Climate Scientists Cannot Predict How Severe Future Hurricanes Will Be—For Now

09_10_Hurricane Irma Miami
A man battles high winds and rain after taking pictures of the flooding along the Miami River as Hurricane Irma passed through the city on September 10. Joe Raedle/Getty Images

Climate scientists can predict hurricane strength and trajectories very well a few days out. They can anticipate hurricanes fairly well a few weeks before landfall. Sometimes they can even tell that a storm is likely to form the winter before hurricane season starts, although the measurements are rougher and they may not be able to tell if the hurricane will reach land.

But when it comes to predicting what the longer-term future holds in store where hurricanes are concerned, climatologists, like the rest of us, are a little out to sea. They cannot accurately predict whether the seeming increase in severe storms will continue.

"There's different ranges at which we can make different sorts of predictions," says Adam Sobel, an atmospheric scientist at Columbia University. "Generally speaking, the longer the timescale, the less specific we can get."

For example, we're not necessarily out of the woods yet this season. "We are just at the peak of the season. There's Jose out there now," Sobel says. "I wouldn't be surprised if there are more [upcoming hurricanes], but I don't know if they'll hit anyone."

Weather and climate prediction is a "rapidly improving area of science," according to Sobel. "I think what we do predict well is the track and the intensity in terms of the peak wind," says Frank Marks, director of the Hurricane Research Division at the National Oceanic and Atmospheric Administration (NOAA). "We're good, but we're not good enough."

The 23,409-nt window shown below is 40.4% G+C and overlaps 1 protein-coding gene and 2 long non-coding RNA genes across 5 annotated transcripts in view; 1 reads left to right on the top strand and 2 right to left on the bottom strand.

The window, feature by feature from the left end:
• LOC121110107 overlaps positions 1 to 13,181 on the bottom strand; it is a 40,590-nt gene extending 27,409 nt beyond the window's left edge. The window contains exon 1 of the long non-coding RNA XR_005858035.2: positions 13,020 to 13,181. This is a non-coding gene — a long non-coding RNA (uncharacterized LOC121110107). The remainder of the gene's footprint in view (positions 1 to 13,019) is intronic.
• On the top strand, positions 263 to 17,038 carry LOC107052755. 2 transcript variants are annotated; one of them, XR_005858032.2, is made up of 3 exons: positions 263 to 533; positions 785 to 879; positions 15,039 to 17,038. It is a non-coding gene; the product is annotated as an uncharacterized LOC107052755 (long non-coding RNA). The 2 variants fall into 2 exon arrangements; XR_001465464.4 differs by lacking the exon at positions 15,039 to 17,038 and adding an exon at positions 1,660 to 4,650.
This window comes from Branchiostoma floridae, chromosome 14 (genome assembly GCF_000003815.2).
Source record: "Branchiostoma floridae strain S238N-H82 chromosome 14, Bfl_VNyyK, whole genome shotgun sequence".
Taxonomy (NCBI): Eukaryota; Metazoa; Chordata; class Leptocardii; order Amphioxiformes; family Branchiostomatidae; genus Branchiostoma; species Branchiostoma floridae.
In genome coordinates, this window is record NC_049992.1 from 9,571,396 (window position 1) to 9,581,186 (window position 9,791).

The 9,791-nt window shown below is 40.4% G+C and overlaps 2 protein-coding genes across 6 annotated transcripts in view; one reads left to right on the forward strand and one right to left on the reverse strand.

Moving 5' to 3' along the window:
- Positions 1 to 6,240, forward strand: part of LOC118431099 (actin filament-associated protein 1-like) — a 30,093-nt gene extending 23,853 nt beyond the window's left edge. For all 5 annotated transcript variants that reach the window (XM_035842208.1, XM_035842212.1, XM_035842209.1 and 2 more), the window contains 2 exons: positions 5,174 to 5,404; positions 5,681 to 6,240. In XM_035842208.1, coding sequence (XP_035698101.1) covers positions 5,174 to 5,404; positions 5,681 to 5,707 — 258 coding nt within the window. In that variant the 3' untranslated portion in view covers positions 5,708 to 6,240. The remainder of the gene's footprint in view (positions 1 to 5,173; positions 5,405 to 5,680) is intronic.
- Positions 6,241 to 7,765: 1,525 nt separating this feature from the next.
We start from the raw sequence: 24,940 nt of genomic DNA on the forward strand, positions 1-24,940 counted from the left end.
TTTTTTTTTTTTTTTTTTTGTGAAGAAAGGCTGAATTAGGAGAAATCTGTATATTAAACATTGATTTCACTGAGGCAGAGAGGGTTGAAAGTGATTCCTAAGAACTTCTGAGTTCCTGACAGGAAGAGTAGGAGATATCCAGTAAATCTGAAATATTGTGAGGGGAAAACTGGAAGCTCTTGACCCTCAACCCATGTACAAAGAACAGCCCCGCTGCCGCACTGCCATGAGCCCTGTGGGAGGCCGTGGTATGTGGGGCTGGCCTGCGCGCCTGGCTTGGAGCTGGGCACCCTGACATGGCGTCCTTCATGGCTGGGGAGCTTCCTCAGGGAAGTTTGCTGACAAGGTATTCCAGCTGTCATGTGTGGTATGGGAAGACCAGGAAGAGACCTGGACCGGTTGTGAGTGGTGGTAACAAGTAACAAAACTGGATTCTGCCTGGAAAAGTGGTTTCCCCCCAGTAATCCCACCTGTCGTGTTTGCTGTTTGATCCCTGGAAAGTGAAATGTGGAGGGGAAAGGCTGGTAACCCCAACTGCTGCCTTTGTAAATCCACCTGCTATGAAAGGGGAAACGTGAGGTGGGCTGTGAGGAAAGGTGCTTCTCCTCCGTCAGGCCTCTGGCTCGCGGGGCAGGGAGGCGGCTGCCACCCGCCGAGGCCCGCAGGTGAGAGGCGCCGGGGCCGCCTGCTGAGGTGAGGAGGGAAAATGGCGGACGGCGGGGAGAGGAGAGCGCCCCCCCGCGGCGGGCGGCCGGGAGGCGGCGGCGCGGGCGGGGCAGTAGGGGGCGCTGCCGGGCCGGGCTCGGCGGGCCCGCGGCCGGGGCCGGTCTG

In May, NOAA published accurate predictions that this year's hurricane season would be above normal. Luckily, knowing Irma's general trajectory four days out was enough time for most people to decide whether they needed to evacuate. However, we won't soon be able to tell what kinds of storms we should anticipate in the coming years.

Sobel notes that some in the insurance industry try to make projections of "elevated risk periods" of five to 10 years out, but he isn't convinced those projections are very accurate.

In the time it takes to plan a vacation to Florida, hurricane predictions could easily change—although Marks says that he wouldn't plan a cruise to the Gulf of Mexico during hurricane season, at least not without travel insurance. But that doesn't mean you shouldn't ever visit areas in the Atlantic that could be affected. Devastating hurricanes like Harvey and Irma are still relatively rare, and, in a worst-case scenario, you can cancel travel plans.

However, it's a different story if you want to make a long-term investment in low-lying coastal areas. With sea levels rising and unpredictable storms, it wouldn't be wise to build a house in coastal Florida, Sobel warns. People should make long-term decisions about infrastructure, building and investments while considering climate change, natural disasters, and unpredictable weather events. Marks adds that it's unwise to build "pretty much anywhere on the coastline that is hurricane-prone, such as the Gulf of Mexico."

"If we were rational, we would be taking into account the risk of hurricanes as well as other natural disasters," Sobel says. "We should take into account these risks more as we plan and develop and inhabit these vulnerable places in our coastline and planet."

"Whether or not we have more [hurricanes in upcoming years] doesn't matter, because we have them," Marks warns.